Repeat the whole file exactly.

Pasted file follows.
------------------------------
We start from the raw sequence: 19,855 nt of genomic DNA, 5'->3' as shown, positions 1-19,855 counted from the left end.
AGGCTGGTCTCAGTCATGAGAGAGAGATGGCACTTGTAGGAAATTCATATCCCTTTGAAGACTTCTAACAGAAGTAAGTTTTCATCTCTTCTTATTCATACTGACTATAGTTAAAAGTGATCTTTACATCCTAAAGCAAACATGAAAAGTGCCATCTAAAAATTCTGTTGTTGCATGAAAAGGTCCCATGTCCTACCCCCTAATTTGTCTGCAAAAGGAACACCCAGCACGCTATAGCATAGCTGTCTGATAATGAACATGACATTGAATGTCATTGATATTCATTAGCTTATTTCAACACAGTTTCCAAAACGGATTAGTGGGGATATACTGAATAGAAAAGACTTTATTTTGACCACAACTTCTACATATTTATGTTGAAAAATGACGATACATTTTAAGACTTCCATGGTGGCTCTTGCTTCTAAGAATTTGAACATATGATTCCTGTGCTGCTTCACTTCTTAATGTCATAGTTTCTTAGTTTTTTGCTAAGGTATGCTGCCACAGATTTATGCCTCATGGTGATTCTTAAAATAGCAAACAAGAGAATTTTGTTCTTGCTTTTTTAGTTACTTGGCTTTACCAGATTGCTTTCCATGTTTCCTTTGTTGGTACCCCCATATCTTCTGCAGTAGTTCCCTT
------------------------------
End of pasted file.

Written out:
We start from the raw sequence: 19,855 nt of genomic DNA, 5'->3' as shown, positions 1-19,855 counted from the left end.
AGGCTGGTCTCAGTCATGAGAGAGAGATGGCACTTGTAGGAAATTCATATCCCTTTGAAGACTTCTAACAGAAGTAAGTTTTCATCTCTTCTTATTCATACTGACTATAGTTAAAAGTGATCTTTACATCCTAAAGCAAACATGAAAAGTGCCATCTAAAAATTCTGTTGTTGCATGAAAAGGTCCCATGTCCTACCCCCTAATTTGTCTGCAAAAGGAACACCCAGCACGCTATAGCATAGCTGTCTGATAATGAACATGACATTGAATGTCATTGATATTCATTAGCTTATTTCAACACAGTTTCCAAAACGGATTAGTGGGGATATACTGAATAGAAAAGACTTTATTTTGACCACAACTTCTACATATTTATGTTGAAAAATGACGATACATTTTAAGACTTCCATGGTGGCTCTTGCTTCTAAGAATTTGAACATATGATTCCTGTGCTGCTTCACTTCTTAATGTCATAGTTTCTTAGTTTTTTGCTAAGGTATGCTGCCACAGATTTATGCCTCATGGTGATTCTTAAAATAGCAAACAAGAGAATTTTGTTCTTGCTTTTTTAGTTACTTGGCTTTACCAGATTGCTTTCCATGTTTCCTTTGTTGGTACCCCCATATCTTCTGCAGTAGTTCCCTT